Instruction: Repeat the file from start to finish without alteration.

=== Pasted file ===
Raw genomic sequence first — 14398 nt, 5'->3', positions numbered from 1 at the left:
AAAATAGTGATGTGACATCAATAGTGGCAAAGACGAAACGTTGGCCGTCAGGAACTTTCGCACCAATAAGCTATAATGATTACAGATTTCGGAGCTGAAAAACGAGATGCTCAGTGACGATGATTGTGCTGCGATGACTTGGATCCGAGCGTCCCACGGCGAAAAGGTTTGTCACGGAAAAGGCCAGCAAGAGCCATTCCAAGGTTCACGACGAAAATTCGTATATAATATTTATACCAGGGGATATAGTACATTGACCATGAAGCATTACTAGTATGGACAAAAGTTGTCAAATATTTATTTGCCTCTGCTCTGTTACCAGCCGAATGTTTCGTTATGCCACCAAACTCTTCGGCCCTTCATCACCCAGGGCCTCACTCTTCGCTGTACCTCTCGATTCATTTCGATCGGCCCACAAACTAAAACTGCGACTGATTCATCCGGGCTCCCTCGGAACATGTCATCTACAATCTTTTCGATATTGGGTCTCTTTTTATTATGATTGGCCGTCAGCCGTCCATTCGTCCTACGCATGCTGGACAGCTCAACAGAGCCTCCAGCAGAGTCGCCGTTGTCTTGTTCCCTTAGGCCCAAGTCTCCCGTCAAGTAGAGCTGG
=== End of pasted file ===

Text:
Raw genomic sequence first — 14398 nt, 5'->3', positions numbered from 1 at the left:
AAAATAGTGATGTGACATCAATAGTGGCAAAGACGAAACGTTGGCCGTCAGGAACTTTCGCACCAATAAGCTATAATGATTACAGATTTCGGAGCTGAAAAACGAGATGCTCAGTGACGATGATTGTGCTGCGATGACTTGGATCCGAGCGTCCCACGGCGAAAAGGTTTGTCACGGAAAAGGCCAGCAAGAGCCATTCCAAGGTTCACGACGAAAATTCGTATATAATATTTATACCAGGGGATATAGTACATTGACCATGAAGCATTACTAGTATGGACAAAAGTTGTCAAATATTTATTTGCCTCTGCTCTGTTACCAGCCGAATGTTTCGTTATGCCACCAAACTCTTCGGCCCTTCATCACCCAGGGCCTCACTCTTCGCTGTACCTCTCGATTCATTTCGATCGGCCCACAAACTAAAACTGCGACTGATTCATCCGGGCTCCCTCGGAACATGTCATCTACAATCTTTTCGATATTGGGTCTCTTTTTATTATGATTGGCCGTCAGCCGTCCATTCGTCCTACGCATGCTGGACAGCTCAACAGAGCCTCCAGCAGAGTCGCCGTTGTCTTGTTCCCTTAGGCCCAAGTCTCCCGTCAAGTAGAGCTGG